Jasper National Park
Jasper National Park  is in the Alberta Rockies region of Alberta, Canada. It has been named a UNESCO World Heritage Site. The park is the largest of Canada's Rocky Mountain Parks, spanning 10,878 square kilometres (4200 square miles) of broad valleys, rugged mountains, glaciers, forests, alpine meadows and wild rivers along the eastern slopes of the Rockies in western Alberta. There are more than 1200 kilometres (660 miles) of hiking trails (both overnight and day trips), and a number of spectacular mountain drives.
During the winter, when energy is at a premium and food is more difficult to acquire, caribou need our consideration! Avoid skiing or traveling through areas where you have observed caribou or fresh sign of caribou.
Small numbers of caribou winter along Highway 93. Watch for roadside signs and slow down.
• Give them space. If you see caribou do not approach, observe them and move on. • Report observations to park staff. Include information on the number of animals observed, time, date, location, snow depth and condition and how the animals responded. • Leave your dog at home when you go into caribou country. • Don't follow caribou tracks. • Take photos only from a distance.
Flora and fauna
Jasper National Park protects over 10,800 square kilometres of the Rocky Mountain ecosystem which includes a diversity of wildlife,frogs, plants, rivers, lakes, glaciers, turtles and magnificent mountains.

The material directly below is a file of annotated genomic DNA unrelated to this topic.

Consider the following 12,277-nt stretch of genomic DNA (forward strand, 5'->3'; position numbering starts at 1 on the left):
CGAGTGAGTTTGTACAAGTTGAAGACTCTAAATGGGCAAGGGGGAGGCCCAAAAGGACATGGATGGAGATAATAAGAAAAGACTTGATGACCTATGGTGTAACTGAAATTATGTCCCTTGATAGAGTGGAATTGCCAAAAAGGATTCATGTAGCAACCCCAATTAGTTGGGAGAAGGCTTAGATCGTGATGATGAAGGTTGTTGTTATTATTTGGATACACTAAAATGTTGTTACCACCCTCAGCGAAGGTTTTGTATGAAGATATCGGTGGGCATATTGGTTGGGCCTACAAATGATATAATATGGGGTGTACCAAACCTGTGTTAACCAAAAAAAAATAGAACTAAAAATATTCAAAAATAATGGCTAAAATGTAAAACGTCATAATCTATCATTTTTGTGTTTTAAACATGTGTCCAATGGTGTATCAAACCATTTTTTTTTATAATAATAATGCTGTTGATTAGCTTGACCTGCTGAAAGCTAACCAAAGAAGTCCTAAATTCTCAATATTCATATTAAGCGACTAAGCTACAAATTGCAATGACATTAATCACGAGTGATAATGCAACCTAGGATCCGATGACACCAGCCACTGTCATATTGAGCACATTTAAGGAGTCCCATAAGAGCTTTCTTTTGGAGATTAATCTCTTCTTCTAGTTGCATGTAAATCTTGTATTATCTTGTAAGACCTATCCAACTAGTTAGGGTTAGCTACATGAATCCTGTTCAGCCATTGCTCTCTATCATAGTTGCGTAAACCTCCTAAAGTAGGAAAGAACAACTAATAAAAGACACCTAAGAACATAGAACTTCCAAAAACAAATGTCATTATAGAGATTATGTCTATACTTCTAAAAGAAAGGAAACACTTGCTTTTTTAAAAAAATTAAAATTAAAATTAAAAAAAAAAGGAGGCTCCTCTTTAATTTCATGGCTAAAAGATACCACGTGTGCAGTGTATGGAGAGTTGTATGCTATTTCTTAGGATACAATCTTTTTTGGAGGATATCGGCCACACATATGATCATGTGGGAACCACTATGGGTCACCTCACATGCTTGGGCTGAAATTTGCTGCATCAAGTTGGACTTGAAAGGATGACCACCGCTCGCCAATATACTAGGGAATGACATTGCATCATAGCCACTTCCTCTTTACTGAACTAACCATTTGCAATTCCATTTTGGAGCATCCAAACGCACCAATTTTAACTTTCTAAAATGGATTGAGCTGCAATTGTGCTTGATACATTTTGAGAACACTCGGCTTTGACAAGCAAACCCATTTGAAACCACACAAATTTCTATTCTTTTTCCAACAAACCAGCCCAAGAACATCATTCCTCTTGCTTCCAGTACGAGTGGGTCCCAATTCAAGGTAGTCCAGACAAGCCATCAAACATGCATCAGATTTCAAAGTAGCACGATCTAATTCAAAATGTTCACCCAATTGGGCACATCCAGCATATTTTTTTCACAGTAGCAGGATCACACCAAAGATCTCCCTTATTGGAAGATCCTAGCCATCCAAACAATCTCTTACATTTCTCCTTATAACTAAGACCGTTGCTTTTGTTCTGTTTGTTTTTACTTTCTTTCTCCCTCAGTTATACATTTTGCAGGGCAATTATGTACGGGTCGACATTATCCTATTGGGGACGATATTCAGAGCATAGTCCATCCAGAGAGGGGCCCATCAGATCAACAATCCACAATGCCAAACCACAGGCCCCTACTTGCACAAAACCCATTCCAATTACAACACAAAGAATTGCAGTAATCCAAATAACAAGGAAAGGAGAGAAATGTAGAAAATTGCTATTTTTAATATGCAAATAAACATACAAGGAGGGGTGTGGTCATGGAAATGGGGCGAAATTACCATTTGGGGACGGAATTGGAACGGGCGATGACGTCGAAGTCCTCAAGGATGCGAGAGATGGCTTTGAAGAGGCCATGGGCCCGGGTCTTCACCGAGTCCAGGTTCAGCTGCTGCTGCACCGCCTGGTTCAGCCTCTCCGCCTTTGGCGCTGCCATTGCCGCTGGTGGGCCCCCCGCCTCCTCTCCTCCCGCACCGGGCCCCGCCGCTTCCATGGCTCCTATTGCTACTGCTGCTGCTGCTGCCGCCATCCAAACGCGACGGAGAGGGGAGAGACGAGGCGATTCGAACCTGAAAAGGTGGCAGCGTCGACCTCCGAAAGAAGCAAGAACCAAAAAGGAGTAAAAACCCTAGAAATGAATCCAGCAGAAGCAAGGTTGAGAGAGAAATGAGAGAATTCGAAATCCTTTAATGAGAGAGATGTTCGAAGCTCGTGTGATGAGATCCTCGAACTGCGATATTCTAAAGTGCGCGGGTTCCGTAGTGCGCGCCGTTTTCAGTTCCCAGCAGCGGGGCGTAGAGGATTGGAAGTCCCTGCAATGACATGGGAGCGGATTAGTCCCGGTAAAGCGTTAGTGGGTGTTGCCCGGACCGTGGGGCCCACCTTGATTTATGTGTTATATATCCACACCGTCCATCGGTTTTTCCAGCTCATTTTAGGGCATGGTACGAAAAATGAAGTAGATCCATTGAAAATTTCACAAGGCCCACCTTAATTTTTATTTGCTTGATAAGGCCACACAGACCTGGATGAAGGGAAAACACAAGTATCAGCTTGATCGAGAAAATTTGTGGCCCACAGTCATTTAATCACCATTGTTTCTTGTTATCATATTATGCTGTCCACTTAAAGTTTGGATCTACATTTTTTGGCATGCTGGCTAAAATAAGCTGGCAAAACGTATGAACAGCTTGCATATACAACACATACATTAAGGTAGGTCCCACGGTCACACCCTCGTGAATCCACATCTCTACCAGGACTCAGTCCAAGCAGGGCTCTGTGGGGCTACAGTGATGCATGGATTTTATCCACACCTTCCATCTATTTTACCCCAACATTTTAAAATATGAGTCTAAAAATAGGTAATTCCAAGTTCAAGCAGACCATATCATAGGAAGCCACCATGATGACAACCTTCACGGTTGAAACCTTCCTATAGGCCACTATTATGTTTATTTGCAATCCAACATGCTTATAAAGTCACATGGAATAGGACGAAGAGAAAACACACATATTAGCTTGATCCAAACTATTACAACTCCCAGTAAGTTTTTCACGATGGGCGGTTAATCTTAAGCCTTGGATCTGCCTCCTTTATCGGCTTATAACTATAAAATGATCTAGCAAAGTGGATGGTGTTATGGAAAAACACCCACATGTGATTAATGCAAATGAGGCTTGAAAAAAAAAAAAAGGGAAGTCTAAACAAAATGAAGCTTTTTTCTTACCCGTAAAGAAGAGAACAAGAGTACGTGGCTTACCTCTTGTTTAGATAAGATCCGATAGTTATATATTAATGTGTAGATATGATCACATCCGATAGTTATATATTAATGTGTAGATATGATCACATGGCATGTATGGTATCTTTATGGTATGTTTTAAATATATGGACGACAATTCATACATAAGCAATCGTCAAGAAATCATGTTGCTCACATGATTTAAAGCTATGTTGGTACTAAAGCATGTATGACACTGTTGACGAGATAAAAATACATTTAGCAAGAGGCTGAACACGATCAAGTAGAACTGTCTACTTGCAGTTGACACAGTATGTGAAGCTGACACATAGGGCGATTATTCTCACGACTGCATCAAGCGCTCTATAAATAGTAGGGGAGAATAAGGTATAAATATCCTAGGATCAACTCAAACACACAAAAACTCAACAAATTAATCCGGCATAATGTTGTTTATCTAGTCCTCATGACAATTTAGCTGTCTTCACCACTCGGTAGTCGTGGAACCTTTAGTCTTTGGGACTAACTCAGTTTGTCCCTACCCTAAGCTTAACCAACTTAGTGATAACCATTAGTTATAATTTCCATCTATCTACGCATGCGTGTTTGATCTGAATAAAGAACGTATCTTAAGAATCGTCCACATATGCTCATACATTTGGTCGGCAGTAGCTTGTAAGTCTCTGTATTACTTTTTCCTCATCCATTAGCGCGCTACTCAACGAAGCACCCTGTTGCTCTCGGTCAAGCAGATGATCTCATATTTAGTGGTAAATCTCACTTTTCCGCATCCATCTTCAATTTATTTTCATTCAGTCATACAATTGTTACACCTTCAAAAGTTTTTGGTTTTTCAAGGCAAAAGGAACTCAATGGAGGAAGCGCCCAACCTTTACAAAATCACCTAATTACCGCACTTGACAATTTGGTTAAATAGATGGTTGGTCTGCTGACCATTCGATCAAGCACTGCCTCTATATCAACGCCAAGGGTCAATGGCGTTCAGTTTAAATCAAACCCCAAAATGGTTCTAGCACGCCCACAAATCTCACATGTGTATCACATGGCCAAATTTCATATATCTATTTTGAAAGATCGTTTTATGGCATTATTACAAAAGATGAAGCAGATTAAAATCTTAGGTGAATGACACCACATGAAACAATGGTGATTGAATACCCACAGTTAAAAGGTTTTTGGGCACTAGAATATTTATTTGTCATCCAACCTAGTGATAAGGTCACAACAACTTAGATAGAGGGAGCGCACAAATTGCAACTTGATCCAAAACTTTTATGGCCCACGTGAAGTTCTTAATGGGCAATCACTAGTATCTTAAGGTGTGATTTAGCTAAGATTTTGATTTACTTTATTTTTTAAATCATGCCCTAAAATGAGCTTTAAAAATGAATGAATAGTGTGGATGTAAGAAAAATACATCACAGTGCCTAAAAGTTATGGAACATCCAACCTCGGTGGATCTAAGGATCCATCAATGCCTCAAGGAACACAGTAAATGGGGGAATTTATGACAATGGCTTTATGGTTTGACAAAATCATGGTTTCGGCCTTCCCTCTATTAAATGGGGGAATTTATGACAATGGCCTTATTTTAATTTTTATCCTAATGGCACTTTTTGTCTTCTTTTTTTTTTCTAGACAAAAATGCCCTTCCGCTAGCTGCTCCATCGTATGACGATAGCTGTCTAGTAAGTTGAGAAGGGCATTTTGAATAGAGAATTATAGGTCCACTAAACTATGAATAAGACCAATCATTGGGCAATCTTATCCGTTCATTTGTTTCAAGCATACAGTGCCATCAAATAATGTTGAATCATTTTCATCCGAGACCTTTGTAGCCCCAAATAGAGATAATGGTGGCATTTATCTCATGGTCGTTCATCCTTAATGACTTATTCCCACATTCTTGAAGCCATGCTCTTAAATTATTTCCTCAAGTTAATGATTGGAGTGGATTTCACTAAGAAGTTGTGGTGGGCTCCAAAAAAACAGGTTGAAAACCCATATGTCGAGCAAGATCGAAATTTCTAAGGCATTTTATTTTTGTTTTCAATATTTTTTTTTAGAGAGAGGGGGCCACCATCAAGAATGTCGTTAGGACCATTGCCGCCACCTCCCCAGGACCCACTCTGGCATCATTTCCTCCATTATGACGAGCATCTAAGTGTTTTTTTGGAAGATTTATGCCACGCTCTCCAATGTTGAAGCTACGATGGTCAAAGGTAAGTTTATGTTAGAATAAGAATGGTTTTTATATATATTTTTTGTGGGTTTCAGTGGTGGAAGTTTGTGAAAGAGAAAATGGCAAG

Jasper is the largest and most northerly Canadian rocky mountain national park, part of a spectacular World Heritage Site. Comprised of delicate and carefully protected ecosystems, Jasper's scenery is non-the-less rugged and mountainous. In this special corner of Canada you can thrill to the thunder of Sunwapta Falls, enjoy the serene beauty of Mount Edith Cavell, connect with nature along 1,000-plus kilometres of trails, experience Athabasca Glacier up close or just resign yourself to a relaxing soak in Miette Hot Springs.
Highway 16 (Yellowhead) bisects the park east-west. Hinton is 69 kilometers and Edmonton is 350 kilometers to the east. Valemount is 110 kilometers to the west. The only other way into the park is from Lake Louise in the south via the Icefields Parkway.
All visitors stopping in the park (even just for gas) require a park permit. If you are driving straight through the pass is not required. Day passes and annual passes are available.
Additional variable fees are required for camping and backcountry exploration. See the official website for a current schedule.
A Park Pass is also required for anyone travelling the Icefields Parkway (#93) between Lake Louise and Jasper.
For lodging right in Jasper, please see the Jasper article.
There are 10 designated camping sites throughout the park. There is an interactive map  available online with information and fees. It is illegal to camp outside of designated areas without a special backcountry pass.